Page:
Jan 12, 1928 ~ Stays all Winter

“It was a wise out blackbird that knew months ago that we were going to have a January thaw. To see a blackbird in Deer River in mid-winter is something unusual, but there is one right here. He can be seen daily feeding in the alley back of the F.W. Miller residence.

“Mr. Blackbird didn’t go south when cold weather came. He found a gracious hostess in Mrs. Millie Hickthier, mother of Mrs. Miller, who feeds him daily. If there is no lunch out when he appears, he scolds in no uncertain terms. Mebbe you can fool the wise guys, but you can’t fool the birds on northern Minnesota winters. Our January thaw this week is a sample.” [Deer River News]

Feb. 16, 1929 ~ Notes

“Indications point strongly towards a free open air concert on the banks of the Bigfork river at Bigfork in about three weeks’ time. The concert will be given by an assembly of frogs that will pour forth all those vocal spring selections that are so welcomed in these parts after a period of several months of 30 below zero weather.” [Bigfork Times]

Feb. 20, 1930 ~ Spring is on the Way

“Emory Hadley called up yesterday afternoon and reported the first crow of the season, seen near County Road station. A few moments later Mrs. Henry Truempler reported seeing three of them. Here’s hoping these harbingers of Spring won’t get their toes frosted before the Mayflowers begin to bloom!” [Deer River News]

Feb. 25, 1926 ~ Find Pussy Willows

“On Friday, Feb. 12th, Wm. Mastellar and John Yuill, while working near the new state fish hatchery at Cutfoot Sioux, found a most unusual token of our fine winter weather. Popple buds were found that were opening, and fully developed “pussies” were waving in the breeze.  The circumstance is most unusual, indicating that the weather has not been severe enough to entirely freeze the tree and stop the sap from running. That’s another boost for our fine Northern Minnesota winter weather.” [Itasca News]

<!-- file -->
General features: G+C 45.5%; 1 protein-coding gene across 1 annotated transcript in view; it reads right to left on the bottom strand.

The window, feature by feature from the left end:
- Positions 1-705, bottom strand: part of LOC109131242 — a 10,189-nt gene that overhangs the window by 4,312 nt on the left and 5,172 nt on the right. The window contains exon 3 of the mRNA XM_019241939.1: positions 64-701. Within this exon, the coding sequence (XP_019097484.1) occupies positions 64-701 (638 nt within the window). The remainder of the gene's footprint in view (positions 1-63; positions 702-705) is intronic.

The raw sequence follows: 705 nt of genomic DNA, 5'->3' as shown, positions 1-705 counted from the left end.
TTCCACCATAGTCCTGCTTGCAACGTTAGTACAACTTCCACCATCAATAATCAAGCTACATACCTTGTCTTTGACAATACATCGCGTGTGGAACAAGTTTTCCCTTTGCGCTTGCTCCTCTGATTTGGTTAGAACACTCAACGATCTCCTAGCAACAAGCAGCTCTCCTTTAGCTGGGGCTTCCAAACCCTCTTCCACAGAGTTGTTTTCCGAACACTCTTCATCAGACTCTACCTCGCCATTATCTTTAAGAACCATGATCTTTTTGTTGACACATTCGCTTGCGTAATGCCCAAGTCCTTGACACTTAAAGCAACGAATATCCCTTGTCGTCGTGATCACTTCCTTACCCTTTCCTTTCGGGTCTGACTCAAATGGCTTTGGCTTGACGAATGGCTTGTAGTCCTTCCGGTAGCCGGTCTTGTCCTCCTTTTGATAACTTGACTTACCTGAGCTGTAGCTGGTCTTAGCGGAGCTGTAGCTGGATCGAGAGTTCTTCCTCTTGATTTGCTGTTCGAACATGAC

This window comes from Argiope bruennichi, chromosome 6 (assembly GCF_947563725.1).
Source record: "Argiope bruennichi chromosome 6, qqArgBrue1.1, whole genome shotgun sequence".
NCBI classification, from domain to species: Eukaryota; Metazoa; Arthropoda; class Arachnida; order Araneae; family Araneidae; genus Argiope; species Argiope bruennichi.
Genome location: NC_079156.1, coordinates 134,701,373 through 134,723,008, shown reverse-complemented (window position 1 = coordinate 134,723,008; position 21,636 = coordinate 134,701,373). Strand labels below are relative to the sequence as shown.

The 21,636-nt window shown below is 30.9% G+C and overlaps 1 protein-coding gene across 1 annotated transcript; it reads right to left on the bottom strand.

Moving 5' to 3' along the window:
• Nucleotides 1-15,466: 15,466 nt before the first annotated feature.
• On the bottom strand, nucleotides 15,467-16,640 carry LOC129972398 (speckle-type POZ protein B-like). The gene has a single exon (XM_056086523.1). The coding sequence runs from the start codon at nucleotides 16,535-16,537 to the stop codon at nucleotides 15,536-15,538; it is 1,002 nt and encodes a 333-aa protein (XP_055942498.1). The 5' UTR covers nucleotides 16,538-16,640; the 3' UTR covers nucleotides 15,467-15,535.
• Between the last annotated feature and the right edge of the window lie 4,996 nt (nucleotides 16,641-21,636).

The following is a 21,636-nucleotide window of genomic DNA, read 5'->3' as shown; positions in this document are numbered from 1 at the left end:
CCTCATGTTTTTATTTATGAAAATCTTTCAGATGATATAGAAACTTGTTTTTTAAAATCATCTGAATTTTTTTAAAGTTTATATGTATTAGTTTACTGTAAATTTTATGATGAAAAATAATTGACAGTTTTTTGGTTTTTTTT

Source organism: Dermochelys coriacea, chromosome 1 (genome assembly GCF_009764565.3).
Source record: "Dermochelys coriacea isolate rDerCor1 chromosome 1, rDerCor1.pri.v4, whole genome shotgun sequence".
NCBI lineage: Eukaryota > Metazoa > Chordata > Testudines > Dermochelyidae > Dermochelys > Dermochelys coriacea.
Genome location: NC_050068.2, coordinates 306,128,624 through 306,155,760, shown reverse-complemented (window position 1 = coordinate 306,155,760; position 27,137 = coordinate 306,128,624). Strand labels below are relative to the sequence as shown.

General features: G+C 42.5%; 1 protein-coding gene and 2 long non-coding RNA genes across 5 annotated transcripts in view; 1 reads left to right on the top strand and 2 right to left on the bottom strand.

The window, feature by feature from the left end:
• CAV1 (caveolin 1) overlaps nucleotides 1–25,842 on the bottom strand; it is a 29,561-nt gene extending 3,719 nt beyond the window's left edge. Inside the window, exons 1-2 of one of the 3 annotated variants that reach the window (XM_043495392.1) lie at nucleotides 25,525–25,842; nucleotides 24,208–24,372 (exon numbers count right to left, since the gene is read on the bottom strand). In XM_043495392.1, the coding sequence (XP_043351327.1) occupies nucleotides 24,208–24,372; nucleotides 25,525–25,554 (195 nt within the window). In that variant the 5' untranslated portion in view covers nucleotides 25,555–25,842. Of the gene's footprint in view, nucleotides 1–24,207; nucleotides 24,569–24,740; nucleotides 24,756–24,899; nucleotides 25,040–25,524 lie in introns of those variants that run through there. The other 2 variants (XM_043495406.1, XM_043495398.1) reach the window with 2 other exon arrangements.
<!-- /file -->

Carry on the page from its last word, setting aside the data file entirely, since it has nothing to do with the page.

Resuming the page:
Mar. 23, 1928 ~ Notes

“Since the crows have made their appearance, we feel satisfied that spring is at hand and it is a good time to prepare the farm machinery for the spring work.” [Bigfork Times]

Mar. 26, 1926 ~ Notes

“The crows and robbins have returned t Bigfork after spending the winter in the south and their return here receives a cordial welcome. This nice spring weather, which has taken away that great white blanket that has covered mother earth for the past few months, gives us the assurance that the croaking of the frogs and the buzz of the misquittoes will soon be heard. With all the necessities to add to the pleasures of life what chance is there for say complaints in these parts?” [Bigfork Settler]

Apr. 1, 1927 ~ Notes

“Foster Root, who lives out on the Scenic Highway, was in town this week with some more of his big fish yarns which is another sign of spring. His latest is that the lakes weren’t safe for travel this winter on account of the many holes caused by the bass poking their noses out to look at the sun.” [Bigfork Times]

May 2, 1928 ~ First Arbutus Blossoms

“Trailing arbutus is in blossom. The first blooms were brought into town last Friday, although some were reported on Thursday. The time is long past when this beautiful flower could be gathered in the vacant lot in the village, although there are people living in Grand Rapids who remember gathering it where the Central school now stands. It is fund in abundance, however, within two or three miles of the village, and is always eagerly welcomed as the first wild flower of spring, as well as one of the most fragrant and pleasing of the entire season.” [Grand Rapids Herald Review]

May 30, 1934 ~ Albino Robin